I’ve never been a fan of tour groups, said Gully Wells in Condé Nast Traveler. “Being herded onto a bus, having to follow somebody else’s schedule, sitting down for every meal with total strangers, and never, ever being alone is not how I want to see the world.” When it came to Jordan, however—a place I’ve always dreamed of visiting but one that seemed dauntingly foreign in every sense of the word—I made an exception. An “eight-day magical mystery” tour seemed the best way to take in this small Arab kingdom that sits atop centuries of history. Arriving in the capital, Amman, I was greeted by two guides: a London University professor with “geniusy hair, English teeth, and snappy red-framed glasses” as well as a local whose grasp of “everything Jordanian” ranged from Neolithic sculpture to the identity of the country’s second most common disease, irritable bowel syndrome. “Between them, there was nothing they didn’t know.”

I sat back like a “contented baby” as we headed north to Jerash, “one of the best preserved and largest Roman cities in the Middle East.” The scale of this ancient metropolis is only hinted at by the sight of the triumphal arch built by the Emperor Hadrian and the Corinthian columns along the Cardo, or main street. We tested the Temple of Zeus’ acoustics, which are “as acute as they were when players declaimed the works of Plautus,” and wandered the Hippodrome, where tracks from chariots “that had thundered past 2,000 years ago” were still carved into the limestone.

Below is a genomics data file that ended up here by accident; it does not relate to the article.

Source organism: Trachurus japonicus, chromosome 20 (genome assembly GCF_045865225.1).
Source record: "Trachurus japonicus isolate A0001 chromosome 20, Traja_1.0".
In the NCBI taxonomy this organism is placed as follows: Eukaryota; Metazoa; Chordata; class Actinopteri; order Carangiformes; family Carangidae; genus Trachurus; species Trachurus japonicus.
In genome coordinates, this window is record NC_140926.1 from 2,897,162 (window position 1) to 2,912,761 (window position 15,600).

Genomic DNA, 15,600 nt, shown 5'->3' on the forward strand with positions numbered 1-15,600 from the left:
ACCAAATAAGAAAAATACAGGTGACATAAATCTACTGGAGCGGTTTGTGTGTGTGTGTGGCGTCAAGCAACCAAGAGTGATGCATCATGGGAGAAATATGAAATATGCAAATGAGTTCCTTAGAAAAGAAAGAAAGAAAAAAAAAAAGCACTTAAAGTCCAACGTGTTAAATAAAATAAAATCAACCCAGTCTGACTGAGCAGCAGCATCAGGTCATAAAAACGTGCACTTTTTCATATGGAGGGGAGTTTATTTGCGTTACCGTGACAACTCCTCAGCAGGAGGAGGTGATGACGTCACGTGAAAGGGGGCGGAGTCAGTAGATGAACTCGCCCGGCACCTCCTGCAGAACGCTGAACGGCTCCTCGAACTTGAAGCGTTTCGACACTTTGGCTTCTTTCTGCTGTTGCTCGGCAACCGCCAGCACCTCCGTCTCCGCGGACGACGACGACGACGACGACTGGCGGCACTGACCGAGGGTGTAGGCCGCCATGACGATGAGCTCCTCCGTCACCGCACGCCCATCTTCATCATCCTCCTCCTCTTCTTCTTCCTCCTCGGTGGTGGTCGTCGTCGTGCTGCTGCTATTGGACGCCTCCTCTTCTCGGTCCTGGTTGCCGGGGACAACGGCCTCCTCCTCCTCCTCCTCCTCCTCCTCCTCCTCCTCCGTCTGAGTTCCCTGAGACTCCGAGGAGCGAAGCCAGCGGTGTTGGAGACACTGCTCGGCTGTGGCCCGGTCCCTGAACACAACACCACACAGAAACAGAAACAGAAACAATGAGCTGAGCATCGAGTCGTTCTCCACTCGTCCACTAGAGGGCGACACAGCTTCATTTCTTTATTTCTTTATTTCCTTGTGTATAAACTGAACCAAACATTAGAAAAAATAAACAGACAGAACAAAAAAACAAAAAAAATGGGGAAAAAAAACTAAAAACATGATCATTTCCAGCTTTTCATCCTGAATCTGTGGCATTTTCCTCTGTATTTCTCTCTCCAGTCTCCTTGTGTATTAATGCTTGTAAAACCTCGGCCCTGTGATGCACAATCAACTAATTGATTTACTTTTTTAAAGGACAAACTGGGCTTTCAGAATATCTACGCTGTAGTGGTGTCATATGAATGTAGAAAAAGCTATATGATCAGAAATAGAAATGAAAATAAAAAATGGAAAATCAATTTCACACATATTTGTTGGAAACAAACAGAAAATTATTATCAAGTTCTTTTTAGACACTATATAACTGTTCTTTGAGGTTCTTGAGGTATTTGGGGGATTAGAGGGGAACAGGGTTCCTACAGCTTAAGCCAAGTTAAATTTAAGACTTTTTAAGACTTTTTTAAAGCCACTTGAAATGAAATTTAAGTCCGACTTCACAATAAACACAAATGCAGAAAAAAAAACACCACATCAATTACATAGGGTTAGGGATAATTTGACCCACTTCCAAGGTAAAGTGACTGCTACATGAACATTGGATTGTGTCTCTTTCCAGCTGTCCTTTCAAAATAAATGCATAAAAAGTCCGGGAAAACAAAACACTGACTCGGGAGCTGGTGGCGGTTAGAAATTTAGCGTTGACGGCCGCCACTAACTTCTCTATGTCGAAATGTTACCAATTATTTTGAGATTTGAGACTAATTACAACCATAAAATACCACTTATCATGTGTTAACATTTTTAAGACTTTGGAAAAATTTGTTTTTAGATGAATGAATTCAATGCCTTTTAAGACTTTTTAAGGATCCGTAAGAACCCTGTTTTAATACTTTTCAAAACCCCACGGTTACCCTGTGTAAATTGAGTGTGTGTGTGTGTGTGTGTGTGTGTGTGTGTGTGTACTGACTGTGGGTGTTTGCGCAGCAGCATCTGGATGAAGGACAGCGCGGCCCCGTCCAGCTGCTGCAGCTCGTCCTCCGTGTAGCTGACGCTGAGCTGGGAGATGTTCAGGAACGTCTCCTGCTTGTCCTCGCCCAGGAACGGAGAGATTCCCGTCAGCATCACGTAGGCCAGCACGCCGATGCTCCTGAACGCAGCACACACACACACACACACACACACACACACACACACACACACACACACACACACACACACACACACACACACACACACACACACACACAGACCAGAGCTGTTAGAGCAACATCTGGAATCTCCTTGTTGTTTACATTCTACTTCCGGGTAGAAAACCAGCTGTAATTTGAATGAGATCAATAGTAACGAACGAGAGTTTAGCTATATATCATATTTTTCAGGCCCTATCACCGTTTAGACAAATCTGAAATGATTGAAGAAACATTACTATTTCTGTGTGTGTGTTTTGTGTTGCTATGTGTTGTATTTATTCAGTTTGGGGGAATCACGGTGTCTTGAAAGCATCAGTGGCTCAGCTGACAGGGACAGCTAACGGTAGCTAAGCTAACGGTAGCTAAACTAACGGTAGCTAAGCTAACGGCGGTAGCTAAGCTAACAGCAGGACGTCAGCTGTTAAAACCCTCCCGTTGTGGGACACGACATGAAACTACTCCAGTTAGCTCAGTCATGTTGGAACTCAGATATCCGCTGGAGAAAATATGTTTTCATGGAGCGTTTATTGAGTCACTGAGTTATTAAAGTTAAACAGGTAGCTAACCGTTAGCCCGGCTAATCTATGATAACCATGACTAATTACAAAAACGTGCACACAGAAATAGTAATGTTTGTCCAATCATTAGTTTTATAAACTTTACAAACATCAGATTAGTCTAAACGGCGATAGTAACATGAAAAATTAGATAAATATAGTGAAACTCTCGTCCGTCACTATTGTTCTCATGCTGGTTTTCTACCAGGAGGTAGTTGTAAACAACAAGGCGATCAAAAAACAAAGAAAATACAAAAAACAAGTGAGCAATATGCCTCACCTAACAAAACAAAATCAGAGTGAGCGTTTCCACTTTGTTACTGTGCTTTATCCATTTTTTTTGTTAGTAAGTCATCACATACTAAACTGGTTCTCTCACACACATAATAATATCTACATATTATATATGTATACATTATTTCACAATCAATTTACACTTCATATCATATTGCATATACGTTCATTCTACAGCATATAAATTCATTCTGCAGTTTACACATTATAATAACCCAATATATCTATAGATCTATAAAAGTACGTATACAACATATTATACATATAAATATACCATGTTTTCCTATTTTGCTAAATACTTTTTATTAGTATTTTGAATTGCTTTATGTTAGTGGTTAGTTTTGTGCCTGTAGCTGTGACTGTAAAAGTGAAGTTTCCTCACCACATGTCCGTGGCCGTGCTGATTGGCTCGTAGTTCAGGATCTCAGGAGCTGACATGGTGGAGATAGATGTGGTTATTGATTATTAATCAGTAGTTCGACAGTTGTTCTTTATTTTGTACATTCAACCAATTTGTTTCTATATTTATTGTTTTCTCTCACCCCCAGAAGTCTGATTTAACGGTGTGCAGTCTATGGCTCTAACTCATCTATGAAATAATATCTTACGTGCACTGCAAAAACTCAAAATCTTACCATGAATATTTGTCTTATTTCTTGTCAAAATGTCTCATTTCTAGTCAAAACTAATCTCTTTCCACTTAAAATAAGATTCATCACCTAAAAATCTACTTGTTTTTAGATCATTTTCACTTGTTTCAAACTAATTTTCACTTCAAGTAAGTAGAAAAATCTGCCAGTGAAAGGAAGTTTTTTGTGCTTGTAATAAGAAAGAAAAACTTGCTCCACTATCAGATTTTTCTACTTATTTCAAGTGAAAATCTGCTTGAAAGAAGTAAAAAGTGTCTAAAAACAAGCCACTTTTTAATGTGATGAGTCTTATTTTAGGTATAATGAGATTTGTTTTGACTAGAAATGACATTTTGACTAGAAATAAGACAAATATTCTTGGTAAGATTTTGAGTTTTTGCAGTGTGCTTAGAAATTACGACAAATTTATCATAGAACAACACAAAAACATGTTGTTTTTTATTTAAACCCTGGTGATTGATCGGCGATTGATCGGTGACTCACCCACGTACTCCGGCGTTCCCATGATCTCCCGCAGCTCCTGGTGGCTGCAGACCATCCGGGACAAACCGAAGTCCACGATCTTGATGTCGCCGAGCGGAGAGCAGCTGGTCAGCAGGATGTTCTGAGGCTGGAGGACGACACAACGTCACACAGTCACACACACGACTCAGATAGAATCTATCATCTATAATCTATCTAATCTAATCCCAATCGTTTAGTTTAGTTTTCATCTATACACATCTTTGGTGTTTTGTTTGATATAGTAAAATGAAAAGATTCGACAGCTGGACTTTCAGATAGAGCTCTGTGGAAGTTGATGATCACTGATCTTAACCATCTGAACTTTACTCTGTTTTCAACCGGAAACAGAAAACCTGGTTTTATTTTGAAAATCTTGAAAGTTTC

Then we followed our leaders to one of their “favorite places in the whole of Jordan”: Qusayr Amra. Built around A.D. 711, the small castle is a “sort of pleasure palace,” with frescoes depicting “every delight and fantasy any man could dream of.” My eyes moved from “a woman wearing nothing but a long diaphanous skirt” to bunches of grapes ripe for winemaking. Finally, we were whisked away to Petra, the “rose-colored city half as old as time,” which is easily the “highlight of any visit to Jordan.” As I caught my first glimpse of the “peachy pink” ruins from the first century B.C., all my misgivings about group tours disappeared.
Contact: Martinrandall.com